He identified climate change, the effects of new financial regulations, crime and security, among the areas that would have an impact on CARICOM’s future.

CARICOM Single Market and Economy

The CARICOM Single Market and Economy (CSME) remains a crucial element of the integration process and Heads of Government have mandated a comprehensive review of the regional flagship programme. The review will be considered at their intersessional meeting next year.

“Despite the fact that the international environment has become less accommodating and economic development has stagnated, CARICOM Member States continue to view the CSME as the best vehicle to promote economic integration and as one of the strategies for sustainable growth and development,” Ambassador Granderson said.

He referred to the establishment of the CARICOM Commission on the Economy to address fiscal sustainability, debt relief and restructuring resource mobilization and unemployment, as well as the cross-cutting areas of energy and ICT. He pointed also to the Regional Transportation Commission which was put in place to address the critical needs of this sector which he explained was vital to the movement of peoples, goods and services in the Region. He added that there was need for increasing attention to be paid to carrying out the decisions that are taken and the obligations that Member States had contracted.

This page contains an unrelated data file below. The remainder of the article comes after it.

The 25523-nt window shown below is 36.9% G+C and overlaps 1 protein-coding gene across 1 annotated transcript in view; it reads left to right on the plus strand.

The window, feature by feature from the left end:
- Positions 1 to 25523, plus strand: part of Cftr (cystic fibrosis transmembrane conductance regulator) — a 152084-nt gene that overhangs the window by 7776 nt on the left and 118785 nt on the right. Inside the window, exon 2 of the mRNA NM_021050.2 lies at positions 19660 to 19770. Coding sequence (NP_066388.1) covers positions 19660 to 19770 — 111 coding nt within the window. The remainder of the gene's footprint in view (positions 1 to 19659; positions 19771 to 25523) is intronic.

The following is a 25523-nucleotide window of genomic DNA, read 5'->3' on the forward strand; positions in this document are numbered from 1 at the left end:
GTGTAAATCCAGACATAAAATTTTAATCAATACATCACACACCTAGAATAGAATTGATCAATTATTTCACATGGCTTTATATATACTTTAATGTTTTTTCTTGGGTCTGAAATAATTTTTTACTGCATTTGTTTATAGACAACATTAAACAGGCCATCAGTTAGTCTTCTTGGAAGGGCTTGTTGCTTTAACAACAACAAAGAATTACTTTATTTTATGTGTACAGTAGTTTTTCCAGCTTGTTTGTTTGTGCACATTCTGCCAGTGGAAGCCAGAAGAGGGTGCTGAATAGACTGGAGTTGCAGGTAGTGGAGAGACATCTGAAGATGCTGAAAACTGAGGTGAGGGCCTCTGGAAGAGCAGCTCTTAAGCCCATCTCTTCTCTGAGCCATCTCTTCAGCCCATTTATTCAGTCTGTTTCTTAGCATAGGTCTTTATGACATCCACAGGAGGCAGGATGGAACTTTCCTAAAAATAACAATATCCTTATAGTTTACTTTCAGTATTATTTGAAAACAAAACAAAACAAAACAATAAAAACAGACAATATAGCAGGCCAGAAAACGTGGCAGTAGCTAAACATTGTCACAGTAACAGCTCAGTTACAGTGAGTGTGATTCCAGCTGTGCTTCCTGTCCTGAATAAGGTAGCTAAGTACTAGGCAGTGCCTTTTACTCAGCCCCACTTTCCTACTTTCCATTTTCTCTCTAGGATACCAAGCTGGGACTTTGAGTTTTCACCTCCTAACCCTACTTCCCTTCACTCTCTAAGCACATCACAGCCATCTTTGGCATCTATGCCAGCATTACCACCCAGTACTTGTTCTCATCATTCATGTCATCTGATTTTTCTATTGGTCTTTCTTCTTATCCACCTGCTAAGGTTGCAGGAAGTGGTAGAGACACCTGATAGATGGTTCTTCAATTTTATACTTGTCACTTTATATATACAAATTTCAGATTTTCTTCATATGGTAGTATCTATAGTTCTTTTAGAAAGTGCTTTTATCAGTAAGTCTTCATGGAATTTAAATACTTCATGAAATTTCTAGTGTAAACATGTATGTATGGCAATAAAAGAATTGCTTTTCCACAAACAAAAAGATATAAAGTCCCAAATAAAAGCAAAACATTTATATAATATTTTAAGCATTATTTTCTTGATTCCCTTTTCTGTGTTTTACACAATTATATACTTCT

“Much more will therefore have to be done at present and in the future to increase awareness regarding rights and obligations and to give full effect to the Treaty provisions and decisions. In this regard, the freedom of movement regime has emerged as an acute and emblematic illustration of stresses and dysfunction in the integration dispositions as well as in relations between Member States,” he said.


Green and Blue Economies

The Assistant Secretary-General said CARICOM’s agenda in the coming years would also focus on harnessing benefits from not only the “green economy” that aims for sustainable development via the reduction of environmental risks and ecological scarcities. Increased attention should be paid to the “blue economy” which speaks to the growth, opportunity and a sustainable ocean economy.

“Despite being comprised of Islands and Coastal States, CARICOM in the past has paid only scant attention to the strategic and economic value of its maritime territory. This awareness is starting to come alive. Member States have started to recognise the value of the marine spaces within the Exclusive Economic Zone (EEZ) and have committed to resourcing action plans to optimise their productivity,” he said.

He alluded to the leading role that CARICOM played in the efforts of the Association of Caribbean States (ACS) to have the Caribbean Sea recognized by the United Nations as a zone of sustainable developments.